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Wednesday, December 20, 2006

NASCAR Driver Preview: David Stremme

David Stremme
Age: 29 Crew Chief: Steven Lane
#40 Coors Light/Lonestar Steakhouse Dodge
(0 wins, 0 top 5's, 0 top 10's, 4 top 15's)
Avg start 26.4 Avg finish 26.4
Pts: 34th, Driver Rating: 54.2
It's too bad David Stremme and the 40 car fell into a huge hole at the start of the season, because his late season progress went unnoticed. After a 28th place, lead-lap finish at the Daytona 500, it unraveled quickly for the Chip Ganassi rookie. Accidents and mechanical failures left Stremme finishing 33rd or worse in the next five races. After the Bristol race, Stremme was locked outside the top 35. Things were so dire, he was battling Brent Sherman in the standings. To Stremme's credit he qualified for every race he was entered.

From race #2 at California through the 14th race at Pocono, Stremme did not have a lead lap finish. Compounding the struggles was acrew chief switch, forcing Stremme to start over mid-season. After the seventh race at Texas, Stremme got a new crew chief. First-time crew chief Jeff Vandermoss was replaced by veteran Steven Lane. In the long run, the Stremme and Lane combination began working. In his next seven starts, he had six lead lap finishes. The only race he didn't finish on the lead lap, he finished one lap down at the July Pocono race.

While the finishes weren't eye-catching, there were signs of improvement. He qualified 4th at Darlington and 3rd at the July Daytona race. He finished a season high 11th at New Hampshire, his first top 15. He also had a highlight during an ARCA race at Michigan. Driving for Rusty Wallace, Stremme lapped the entire field en route to the win. That has to build confidence for a young driver. With some help from Scott Pruett at road courses, he rejoined the top 35 in August.

Stremme's finishes improved as the year progressed, especially during the Chase. While he couldn't score his first top ten, he did have three top fifteen finishes during the final ten races. Had another strong run at Atlanta ruined by a Kasey Kahne “
brain fade ”. His average finish for the Chase was 21.9. For context, Chaser Kyle Busch averaged a 22.6 finish.

Stremme stepped into a difficult position in 2006. The #40 car hadn't been a consistent threat for three years. His crew chief Vandermoss was brand new to Ganassi after moving from Matt Kenseth's team at Roush. Worse, his teammates were Reed Sorenson, a twenty -year old rookie and Casey Mears, entering his fourth year in Cup. There wasn't a veteran presence at Ganassi making it tough to lean on anyone for information. The equipment was also not on par with the elite teams in the sport. Adding to the pressure, his sponsor Coors Light competes against two high profile drivers, Dale Earnhardt Jr and Kurt Busch. Coors will always be third to Budweiser and Miller Lite in Nascar. Not the ideal scenario to step into. Don’t feel too bad, he did win $3,422,254 in earnings.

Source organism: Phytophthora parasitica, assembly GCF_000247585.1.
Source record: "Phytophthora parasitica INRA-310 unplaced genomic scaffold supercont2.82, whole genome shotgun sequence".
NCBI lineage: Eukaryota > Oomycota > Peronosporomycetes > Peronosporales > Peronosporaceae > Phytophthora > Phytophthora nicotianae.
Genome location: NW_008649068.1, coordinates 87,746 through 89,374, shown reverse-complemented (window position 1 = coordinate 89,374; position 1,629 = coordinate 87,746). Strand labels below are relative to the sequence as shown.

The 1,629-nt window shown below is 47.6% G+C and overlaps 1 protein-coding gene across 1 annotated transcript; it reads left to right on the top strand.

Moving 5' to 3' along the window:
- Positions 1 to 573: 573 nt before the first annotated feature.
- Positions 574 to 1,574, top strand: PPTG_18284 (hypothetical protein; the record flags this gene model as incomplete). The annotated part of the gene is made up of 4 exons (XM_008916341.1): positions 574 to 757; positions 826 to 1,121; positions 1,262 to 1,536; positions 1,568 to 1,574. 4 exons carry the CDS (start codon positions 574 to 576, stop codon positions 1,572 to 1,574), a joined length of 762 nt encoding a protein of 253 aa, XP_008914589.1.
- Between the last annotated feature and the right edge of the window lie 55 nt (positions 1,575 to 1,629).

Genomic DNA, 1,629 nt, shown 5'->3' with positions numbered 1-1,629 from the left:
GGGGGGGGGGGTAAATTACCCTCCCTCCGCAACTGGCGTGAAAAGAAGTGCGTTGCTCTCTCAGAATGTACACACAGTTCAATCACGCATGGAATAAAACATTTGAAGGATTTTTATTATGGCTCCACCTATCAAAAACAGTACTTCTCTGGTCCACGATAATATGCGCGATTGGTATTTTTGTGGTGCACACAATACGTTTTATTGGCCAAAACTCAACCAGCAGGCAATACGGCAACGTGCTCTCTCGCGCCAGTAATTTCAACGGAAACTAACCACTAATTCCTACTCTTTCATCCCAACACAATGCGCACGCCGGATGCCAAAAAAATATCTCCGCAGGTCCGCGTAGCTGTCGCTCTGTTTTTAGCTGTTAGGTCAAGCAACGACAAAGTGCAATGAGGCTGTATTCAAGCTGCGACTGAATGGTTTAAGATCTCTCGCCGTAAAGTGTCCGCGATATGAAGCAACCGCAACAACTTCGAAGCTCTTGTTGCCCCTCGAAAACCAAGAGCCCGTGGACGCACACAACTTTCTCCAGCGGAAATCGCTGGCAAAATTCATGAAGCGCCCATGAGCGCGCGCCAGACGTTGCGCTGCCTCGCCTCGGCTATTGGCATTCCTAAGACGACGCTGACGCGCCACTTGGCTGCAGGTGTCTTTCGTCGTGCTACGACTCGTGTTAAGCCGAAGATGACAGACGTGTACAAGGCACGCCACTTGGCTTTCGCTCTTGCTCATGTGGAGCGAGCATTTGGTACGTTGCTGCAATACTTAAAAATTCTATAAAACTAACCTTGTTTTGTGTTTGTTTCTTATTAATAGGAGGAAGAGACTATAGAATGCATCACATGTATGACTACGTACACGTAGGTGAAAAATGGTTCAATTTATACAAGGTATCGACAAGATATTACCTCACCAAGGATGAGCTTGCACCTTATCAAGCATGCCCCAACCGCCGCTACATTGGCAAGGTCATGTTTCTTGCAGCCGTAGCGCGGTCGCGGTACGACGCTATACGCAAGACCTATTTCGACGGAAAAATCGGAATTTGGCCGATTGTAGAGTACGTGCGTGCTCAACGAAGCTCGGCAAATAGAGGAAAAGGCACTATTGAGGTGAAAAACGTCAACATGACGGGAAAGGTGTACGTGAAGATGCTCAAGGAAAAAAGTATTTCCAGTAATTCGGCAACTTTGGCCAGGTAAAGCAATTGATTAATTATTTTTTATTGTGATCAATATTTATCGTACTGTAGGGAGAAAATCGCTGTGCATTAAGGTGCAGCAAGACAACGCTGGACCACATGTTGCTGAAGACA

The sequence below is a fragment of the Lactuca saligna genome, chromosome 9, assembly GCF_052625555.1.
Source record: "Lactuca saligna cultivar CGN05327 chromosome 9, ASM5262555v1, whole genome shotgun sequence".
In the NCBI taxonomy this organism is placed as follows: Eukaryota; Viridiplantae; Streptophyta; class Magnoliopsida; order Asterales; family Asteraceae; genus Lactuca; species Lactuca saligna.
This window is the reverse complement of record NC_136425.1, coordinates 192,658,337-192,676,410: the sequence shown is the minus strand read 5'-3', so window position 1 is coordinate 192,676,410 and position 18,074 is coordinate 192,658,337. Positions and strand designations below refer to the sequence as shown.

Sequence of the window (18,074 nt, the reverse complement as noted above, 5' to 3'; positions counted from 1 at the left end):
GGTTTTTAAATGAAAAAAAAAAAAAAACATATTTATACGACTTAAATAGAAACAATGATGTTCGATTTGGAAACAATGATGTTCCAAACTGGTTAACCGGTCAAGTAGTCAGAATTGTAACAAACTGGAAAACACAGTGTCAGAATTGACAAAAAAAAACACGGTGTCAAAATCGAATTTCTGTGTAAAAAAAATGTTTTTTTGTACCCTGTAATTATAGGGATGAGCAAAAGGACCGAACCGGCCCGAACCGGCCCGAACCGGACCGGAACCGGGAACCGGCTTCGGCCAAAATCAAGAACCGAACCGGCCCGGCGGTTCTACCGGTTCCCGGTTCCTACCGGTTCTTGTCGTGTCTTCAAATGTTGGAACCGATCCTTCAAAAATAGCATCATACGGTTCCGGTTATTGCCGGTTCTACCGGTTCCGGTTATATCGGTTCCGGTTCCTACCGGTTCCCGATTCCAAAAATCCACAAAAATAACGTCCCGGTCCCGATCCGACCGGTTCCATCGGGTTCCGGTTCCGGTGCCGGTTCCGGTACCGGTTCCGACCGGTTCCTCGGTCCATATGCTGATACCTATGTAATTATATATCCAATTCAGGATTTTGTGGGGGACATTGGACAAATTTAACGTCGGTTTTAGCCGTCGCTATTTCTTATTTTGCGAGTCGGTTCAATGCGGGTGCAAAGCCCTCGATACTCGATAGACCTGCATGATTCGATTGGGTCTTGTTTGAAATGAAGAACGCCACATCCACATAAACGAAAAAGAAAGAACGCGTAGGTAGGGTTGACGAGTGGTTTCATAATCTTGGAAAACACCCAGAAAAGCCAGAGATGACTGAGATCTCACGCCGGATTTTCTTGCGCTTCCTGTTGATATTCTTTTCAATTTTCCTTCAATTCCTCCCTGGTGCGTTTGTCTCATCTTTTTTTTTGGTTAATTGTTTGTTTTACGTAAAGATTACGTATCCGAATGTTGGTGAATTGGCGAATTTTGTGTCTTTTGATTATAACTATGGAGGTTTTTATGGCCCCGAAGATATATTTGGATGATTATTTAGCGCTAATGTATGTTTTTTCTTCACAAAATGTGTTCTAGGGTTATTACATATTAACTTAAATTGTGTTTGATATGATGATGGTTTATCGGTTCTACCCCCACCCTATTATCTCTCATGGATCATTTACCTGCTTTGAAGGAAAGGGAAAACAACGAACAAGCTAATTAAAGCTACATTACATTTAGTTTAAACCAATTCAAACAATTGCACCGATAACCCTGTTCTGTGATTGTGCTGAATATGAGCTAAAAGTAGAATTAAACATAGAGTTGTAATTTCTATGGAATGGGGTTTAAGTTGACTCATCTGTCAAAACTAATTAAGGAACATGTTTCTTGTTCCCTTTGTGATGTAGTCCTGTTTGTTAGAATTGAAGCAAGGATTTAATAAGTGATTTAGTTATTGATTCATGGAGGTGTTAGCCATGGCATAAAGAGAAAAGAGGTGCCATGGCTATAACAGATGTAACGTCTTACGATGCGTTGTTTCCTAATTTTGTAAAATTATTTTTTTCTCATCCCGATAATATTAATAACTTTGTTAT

Unfortunately, most of these issues remain in 2007. Mears left Ganassi for Hendrick Motorsports. He was replaced with Juan-Pablo Montoya. Montoya has loads of racing experience, but almost zero in a stock car. This means Stremme is the elder statesman of the team. The cars made strides on the technology side, but still are behind other multi-car teams.

The biggest key for Stremme depends on how Ganassi can improve their cars. Ernie Elliott provides reliable engines (2 blown engines all season), but not always known for pure horsepower. The organization hasn’t won a race since 2002. None of the cars have run consistently at the front over the last two years. It also hurts that Dodge is fourth among manufacturer support in NASCAR.

There is good news as well. Ganassi hired John Fernandez from Dodge to manage the racing operation. The addition of Montoya to Cup could also spur Ganassi to improve the fleet of cars. The Dodge Charger will also get a new nose, which the teams hope will solve some of the aerodynamic and balance issues from the past two years.

In the meantime, Stremme should continue to improve into a solid driver in his second season. Many of his best finishes in the Busch series came on short, flat tracks like Milwaukee and Memphis. His best finishes in Cup came on similar styled tracks like Martinsville and Loudon. These kind of tracks are less reliant on aerodnamics and more about handling and the driver. Stremme, the 2003 Busch Rookie of the Year, can at least have these tracks to fall back on while waiting for improvements at intermediate tracks. Barring another top-35 fallout, he should also get his first chances at the two road courses in Cup action. Stremme is still learning and the more seat time the better. Capturing his first top tens in Cup should happen this year and a top 30 finish in the points is likely.

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